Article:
Why not diversify platforms? Because of the law of diminishing returns. You don’t put an ad in People, Us Weekly, In Touch, Weekly World News, and the Enquirer. You pick one so that you don’t waste your money because people who subscribe to one of those will often subscribe to many of those.
And, by the way, your recruiting goals should be to move applicants and candidates off social media and into your hiring funnel ASAP. Collect names, email addresses, and SMS numbers on your career website — and then get to work.
TikTok Doesn’t Help HR’s Brand
Finally, I know HR departments hate being associated with compliance and rules – which is why you’re not HR, anymore! You’re the people ops team, or maybe you’re the people and culture team! Woo-hoo! You want to show your workforce that you can laugh and joke with the best of them. Won’t TikTok help you do that?
That’s a no from me, dawg. Sure, you know how to let your hair down at a conference. But you are a teacher, not a performer.
Yes, I’ll admit that instructors and thought leaders like Simon Sinek and Brene Brown are on TikTok to entertain and sell books. But it’s heartbreaking and problematic because they know everything I just shared with you about the Chinese government (from book censorship and manipulation to the imprisonment and torture of academics) and still choose to plant a flag on that platform.
Here’s my advice for the modern HR department: The way to win the hearts and minds of your workers isn’t to make cute videos on TikTok. It’s to deliver top-notch benefits and services. Don’t perform for your employees. Listen to them. Then maybe they’ll have a socially-distanced drink with you.
How Do HR Professionals Feel About TikTok?
Many HR professionals love TikTok.
Some have asked for my advice on a corporate TikTok strategy and then get upset when I tell them to stay the heck away from the platform. They’ll then say, “Didn’t you evangelize the social web and tell HR professionals to get Twitter accounts back in the day?”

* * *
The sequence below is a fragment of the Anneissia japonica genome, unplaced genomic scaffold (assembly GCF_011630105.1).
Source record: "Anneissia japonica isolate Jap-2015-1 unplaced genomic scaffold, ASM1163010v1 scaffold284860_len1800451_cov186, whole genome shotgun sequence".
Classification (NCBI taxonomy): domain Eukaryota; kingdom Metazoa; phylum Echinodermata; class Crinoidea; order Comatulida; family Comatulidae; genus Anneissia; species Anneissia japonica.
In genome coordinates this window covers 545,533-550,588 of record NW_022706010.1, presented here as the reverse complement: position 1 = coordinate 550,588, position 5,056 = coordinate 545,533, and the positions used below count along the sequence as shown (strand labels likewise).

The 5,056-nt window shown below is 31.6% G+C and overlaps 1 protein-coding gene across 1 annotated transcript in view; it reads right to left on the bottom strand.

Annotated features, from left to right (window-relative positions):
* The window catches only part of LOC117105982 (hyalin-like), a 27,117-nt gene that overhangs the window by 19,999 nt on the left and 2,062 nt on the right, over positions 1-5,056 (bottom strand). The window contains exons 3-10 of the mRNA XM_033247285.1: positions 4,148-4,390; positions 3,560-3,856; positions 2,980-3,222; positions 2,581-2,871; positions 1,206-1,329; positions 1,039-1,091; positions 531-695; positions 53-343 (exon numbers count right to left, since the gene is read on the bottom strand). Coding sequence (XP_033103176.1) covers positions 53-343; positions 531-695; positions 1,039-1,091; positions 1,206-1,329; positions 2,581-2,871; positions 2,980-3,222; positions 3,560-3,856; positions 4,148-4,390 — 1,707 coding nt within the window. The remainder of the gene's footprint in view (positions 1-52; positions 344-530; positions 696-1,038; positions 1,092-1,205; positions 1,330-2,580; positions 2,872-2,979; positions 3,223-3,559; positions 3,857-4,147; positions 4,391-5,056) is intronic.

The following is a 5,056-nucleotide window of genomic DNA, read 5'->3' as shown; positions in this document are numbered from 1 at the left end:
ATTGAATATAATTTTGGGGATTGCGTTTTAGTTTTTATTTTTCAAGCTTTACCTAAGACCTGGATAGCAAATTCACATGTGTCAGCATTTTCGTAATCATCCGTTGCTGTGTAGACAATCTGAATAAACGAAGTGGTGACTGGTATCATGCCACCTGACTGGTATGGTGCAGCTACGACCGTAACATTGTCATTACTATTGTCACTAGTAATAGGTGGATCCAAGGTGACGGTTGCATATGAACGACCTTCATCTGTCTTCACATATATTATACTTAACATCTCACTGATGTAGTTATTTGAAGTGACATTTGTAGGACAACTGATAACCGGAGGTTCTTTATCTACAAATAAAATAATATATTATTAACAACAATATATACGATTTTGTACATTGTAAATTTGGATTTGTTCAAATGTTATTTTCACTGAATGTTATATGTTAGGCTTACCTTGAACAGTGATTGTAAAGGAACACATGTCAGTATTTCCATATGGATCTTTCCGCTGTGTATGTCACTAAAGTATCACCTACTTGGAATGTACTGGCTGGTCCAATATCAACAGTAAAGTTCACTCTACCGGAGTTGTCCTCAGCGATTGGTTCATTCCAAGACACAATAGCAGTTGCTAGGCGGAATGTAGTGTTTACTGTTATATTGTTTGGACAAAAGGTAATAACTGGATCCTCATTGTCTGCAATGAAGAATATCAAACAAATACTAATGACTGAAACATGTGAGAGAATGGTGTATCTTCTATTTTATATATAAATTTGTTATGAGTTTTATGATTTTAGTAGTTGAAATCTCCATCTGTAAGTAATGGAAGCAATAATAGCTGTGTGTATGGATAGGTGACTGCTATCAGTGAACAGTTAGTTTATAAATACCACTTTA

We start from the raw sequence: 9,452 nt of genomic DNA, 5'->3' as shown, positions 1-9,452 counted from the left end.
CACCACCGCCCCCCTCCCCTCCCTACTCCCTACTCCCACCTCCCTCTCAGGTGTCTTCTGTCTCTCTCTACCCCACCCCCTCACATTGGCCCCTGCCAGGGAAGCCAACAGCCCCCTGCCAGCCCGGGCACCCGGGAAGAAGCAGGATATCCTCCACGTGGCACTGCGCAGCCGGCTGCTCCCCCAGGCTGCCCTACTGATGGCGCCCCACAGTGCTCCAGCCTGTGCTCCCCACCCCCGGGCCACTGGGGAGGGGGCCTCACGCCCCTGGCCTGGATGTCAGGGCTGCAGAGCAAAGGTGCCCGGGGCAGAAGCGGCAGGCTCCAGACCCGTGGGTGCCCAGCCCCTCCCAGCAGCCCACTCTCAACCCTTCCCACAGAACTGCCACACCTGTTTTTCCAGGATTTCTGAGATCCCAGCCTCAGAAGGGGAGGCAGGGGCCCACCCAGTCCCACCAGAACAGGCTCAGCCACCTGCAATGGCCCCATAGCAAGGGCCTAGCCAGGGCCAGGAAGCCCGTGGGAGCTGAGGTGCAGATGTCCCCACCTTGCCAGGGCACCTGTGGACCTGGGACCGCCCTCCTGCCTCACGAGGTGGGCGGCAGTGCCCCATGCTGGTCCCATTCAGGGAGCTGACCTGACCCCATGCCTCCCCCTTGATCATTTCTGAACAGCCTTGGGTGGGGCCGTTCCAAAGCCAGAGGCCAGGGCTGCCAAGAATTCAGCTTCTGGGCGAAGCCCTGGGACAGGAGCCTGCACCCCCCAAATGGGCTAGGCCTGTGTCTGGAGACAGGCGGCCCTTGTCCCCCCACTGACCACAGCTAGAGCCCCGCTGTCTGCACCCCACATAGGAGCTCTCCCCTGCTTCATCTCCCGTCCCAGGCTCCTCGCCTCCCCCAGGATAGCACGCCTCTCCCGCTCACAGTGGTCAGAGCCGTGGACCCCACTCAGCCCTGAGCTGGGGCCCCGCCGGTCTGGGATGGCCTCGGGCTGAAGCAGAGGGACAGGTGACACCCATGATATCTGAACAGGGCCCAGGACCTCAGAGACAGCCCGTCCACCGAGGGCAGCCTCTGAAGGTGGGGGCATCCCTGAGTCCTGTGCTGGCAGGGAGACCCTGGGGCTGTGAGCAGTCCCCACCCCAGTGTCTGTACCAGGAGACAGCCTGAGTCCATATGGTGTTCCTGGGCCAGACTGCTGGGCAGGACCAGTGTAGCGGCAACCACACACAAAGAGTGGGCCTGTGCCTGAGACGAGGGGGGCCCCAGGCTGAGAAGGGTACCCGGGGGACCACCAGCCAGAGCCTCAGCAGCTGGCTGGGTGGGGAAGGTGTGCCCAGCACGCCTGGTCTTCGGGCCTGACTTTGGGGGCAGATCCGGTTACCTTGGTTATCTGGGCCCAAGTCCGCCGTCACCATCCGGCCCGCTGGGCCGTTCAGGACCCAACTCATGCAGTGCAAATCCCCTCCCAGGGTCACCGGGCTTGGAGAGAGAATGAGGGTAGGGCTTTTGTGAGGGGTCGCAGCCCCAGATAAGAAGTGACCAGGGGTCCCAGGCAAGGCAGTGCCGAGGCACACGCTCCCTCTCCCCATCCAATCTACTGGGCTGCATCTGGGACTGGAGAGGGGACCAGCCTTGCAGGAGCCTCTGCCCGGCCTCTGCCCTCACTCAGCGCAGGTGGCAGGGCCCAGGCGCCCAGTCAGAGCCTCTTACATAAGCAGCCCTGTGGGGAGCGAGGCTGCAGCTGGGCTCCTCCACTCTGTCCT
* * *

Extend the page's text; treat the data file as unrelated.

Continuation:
Like doctors prescribed cocaine, I once advised HR professionals to get on the internet back in 2010. It’s my profound shame and a mistake that haunts me to this day. OK, that’s strong, but I regret encouraging people to go all-in on social media because I believed in the potential for expanding HR’s horizons and having more diverse conversations. I was duped like most Americans and have come to learn that social media offers little opportunity for growth and tends to reinforce deeply held beliefs and amplify biases.
HR professionals also say, “Laurie, you are such a downer. Don’t yuck my yum. Just because you hate TikTok doesn’t mean I have to hate it.”
It’s impossible to reason with an adult who speaks like a child. But make no mistake about it. My position is clear: I will always yuk-your-yum on behalf of human rights. And I’ll do it without apology. That’s my job.
But I hear you. Work is so boring, and TikTok is so fun, y’all! The animal videos. The cute snippets of life on farms. The dads-doing-hair videos. And did I mention all the animals! So, if you must, go ahead and enjoy your #HRTok accounts. My role isn’t to ruin your fun. It’s to prompt you to think critically about what you do in HR — on TikTok and beyond.